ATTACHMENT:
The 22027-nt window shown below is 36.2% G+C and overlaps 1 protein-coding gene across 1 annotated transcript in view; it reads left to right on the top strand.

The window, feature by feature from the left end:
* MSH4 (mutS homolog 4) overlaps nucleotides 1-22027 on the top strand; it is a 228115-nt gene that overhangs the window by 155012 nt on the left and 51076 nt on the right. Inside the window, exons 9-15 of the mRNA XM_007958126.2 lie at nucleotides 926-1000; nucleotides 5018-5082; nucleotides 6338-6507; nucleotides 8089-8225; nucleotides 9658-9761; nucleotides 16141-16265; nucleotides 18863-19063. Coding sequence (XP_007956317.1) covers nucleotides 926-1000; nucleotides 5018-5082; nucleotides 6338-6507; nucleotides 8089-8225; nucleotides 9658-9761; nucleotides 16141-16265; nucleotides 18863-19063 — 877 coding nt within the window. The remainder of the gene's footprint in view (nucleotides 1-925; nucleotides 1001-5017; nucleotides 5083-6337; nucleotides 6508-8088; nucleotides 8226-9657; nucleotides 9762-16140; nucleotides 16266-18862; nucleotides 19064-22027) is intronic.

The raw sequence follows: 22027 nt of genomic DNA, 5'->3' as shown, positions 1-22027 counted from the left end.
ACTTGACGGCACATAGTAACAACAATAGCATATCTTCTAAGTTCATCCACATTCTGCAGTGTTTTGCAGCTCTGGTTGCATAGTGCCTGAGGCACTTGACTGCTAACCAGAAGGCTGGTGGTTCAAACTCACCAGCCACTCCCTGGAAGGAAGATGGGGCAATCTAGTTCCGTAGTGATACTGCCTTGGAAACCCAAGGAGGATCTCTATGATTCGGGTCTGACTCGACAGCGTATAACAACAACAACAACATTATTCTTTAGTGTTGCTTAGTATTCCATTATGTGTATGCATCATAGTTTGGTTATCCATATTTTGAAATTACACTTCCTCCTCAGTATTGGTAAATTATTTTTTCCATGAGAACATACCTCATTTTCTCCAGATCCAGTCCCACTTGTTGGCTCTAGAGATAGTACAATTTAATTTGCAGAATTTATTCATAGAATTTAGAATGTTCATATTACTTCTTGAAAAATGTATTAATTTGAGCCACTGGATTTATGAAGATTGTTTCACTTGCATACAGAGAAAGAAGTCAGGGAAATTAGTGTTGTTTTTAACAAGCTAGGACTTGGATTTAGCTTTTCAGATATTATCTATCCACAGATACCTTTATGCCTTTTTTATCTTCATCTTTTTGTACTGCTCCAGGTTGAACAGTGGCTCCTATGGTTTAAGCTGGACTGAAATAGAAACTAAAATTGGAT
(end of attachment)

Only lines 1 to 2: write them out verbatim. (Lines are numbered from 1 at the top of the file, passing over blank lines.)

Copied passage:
The 22027-nt window shown below is 36.2% G+C and overlaps 1 protein-coding gene across 1 annotated transcript in view; it reads left to right on the top strand.

The window, feature by feature from the left end: